My husband suggests that I seek a second opinion. After giving it a thought I decide to reach out to an old friend whom I can trust. She helps me immediately with the reference of a ‘wonderful’ doctor who had helped her mother in the past. And that is how I find myself sitting across this kind looking man, late one Saturday evening. He is talking to me. He wants to listen to everything that matters to me. He takes time to talk to my husband. He suggests to me to break the monotony of my everyday life, to try and do things differently. While talking to him I realise that I have been very lonely for very long. I had felt pangs of loneliness when my husband would be away on his profession (he is a sailor) and a different kind of loneliness even when I am surrounded by people. I had given up a blooming career in advertising eight years ago to devote myself to the children. I guess I had started to structure a routine to make my life easier but in the process my days have become predictable, monotonous.

I walk out feeling that I am normal, perfect. I will try to live more spontaneously as I used to. We stop for ice-cream before heading home. I see an aeroplane flying. I don’t panic. For the next few weeks I am a happier, more relaxed person. I don’t arrest the thoughts when they knock on my mind; I greet them and say hello to them and tell them I don’t need them. I follow all the instructions of my doctor. I meditate. I laugh loudly and freely.

Then one day out of curiosity, I decide to do some research online; not the most reliable source, but still. I discover that we have plundered this planet and depleted one-thirds of its total resources over the last three decades. Our extravagant and wasteful lifestyles (especially of the developed nations) are fast upsetting the delicate natural balance and cycles. No amount of technology can make life sustainable beyond this century if the current rates of wastage of resources continue.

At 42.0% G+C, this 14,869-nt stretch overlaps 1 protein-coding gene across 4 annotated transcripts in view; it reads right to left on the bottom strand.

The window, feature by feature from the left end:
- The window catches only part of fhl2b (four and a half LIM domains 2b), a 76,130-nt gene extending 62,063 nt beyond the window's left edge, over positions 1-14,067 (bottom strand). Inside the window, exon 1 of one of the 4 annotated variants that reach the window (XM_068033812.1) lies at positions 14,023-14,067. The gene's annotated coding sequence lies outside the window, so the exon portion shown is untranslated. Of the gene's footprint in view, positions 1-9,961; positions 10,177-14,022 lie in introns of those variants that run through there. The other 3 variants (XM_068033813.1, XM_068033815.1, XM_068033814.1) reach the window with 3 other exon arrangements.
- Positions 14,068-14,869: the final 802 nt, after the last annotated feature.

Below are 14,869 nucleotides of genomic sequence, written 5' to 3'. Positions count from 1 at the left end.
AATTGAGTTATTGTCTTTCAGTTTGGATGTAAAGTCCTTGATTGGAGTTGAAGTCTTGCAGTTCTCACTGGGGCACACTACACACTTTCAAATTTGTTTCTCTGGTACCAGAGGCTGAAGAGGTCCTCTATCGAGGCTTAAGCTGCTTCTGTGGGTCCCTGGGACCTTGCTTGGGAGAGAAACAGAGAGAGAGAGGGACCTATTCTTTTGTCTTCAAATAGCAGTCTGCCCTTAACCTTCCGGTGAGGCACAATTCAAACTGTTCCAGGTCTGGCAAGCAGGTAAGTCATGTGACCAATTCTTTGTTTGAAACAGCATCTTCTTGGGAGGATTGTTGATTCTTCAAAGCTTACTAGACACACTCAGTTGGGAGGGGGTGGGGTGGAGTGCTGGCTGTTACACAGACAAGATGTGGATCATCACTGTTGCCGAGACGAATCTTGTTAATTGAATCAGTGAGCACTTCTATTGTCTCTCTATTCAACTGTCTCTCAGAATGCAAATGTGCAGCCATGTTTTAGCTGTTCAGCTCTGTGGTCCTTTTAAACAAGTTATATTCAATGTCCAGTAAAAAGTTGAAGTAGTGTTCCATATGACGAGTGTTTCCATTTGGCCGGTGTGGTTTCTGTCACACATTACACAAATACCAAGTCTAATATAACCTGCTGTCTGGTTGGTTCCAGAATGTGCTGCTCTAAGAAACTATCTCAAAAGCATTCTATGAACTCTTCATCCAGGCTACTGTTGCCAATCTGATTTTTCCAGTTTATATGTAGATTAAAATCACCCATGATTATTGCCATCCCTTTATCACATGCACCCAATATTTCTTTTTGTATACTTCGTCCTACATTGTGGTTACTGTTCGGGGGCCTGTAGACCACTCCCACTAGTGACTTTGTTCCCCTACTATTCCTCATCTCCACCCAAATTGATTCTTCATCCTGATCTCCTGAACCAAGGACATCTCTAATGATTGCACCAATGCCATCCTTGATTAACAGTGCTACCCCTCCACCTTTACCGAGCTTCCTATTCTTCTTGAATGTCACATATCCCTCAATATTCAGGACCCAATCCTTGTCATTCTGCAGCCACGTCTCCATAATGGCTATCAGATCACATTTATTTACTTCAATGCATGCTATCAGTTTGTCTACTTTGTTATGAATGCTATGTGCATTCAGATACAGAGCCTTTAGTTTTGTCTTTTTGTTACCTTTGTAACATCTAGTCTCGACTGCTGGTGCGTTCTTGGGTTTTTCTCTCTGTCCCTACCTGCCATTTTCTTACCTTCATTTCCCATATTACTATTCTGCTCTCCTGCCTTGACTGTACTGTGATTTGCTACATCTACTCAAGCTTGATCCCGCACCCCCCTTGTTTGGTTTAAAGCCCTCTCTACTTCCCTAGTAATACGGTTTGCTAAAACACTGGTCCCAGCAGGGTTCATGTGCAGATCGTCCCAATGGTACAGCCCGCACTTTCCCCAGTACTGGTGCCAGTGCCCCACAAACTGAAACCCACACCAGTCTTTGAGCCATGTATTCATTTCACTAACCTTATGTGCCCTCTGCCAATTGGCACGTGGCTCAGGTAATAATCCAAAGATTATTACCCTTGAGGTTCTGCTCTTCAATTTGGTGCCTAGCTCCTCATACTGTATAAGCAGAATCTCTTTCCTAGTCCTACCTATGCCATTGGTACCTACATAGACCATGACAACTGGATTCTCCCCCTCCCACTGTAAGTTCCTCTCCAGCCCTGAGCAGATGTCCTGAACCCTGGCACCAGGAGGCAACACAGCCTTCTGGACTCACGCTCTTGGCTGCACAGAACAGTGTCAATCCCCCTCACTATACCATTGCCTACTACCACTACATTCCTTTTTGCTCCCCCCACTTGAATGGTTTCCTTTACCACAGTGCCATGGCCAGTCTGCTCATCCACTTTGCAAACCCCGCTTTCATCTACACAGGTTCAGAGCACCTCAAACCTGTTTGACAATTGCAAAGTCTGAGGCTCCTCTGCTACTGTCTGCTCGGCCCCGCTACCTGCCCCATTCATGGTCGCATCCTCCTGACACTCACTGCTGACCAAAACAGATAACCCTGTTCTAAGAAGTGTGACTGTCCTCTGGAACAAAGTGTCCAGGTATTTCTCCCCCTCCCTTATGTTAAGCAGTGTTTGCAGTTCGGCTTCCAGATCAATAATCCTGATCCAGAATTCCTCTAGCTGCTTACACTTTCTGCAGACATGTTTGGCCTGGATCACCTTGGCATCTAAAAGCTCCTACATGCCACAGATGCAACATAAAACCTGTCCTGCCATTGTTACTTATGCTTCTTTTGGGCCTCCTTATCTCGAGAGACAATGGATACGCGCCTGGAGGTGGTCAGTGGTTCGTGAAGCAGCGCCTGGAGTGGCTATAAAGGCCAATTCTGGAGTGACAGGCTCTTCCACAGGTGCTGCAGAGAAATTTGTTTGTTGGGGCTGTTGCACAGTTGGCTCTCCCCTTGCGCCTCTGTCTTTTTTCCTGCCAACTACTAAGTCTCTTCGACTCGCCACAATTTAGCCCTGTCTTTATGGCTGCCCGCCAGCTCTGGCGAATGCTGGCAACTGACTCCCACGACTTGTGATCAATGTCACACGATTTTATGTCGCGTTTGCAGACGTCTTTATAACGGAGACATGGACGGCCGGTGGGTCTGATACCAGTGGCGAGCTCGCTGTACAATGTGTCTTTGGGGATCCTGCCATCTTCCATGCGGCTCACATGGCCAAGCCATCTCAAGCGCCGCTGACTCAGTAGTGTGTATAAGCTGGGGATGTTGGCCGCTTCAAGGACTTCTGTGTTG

Some of the dark foreboding anxiety grips me. I am on the edge of panic. Then my daughter runs in with a paper and crayons and I immediately visualise a lovely life bringing up my kids with joy. I know that I can deal with my thoughts, I know that technology will advance fast enough to provide an answer to every problem mankind may have, I know that if I have faith, the Universe is a great provider.

I am normal now. I ask myself some perfectly sane questions which any person of sound mental health may contemplate without panicking. “Is it really necessary to stretch the gifts of nature to the limit?” “Are continuous materialistic aspirations and fulfilment making us continuously happier?” “Now that the wheel has been set to motion, can any power stop it, or control it?”

My daughter begins to passionately colour the sky a lovely shade of blue. I sincerely pray that it stays that way. I know I am normal but another stray thought sneaks in through the backdoor of my mind and I wonder, “Are the world and the vast humanity that dominates it normal? If so, why are they not panicking?”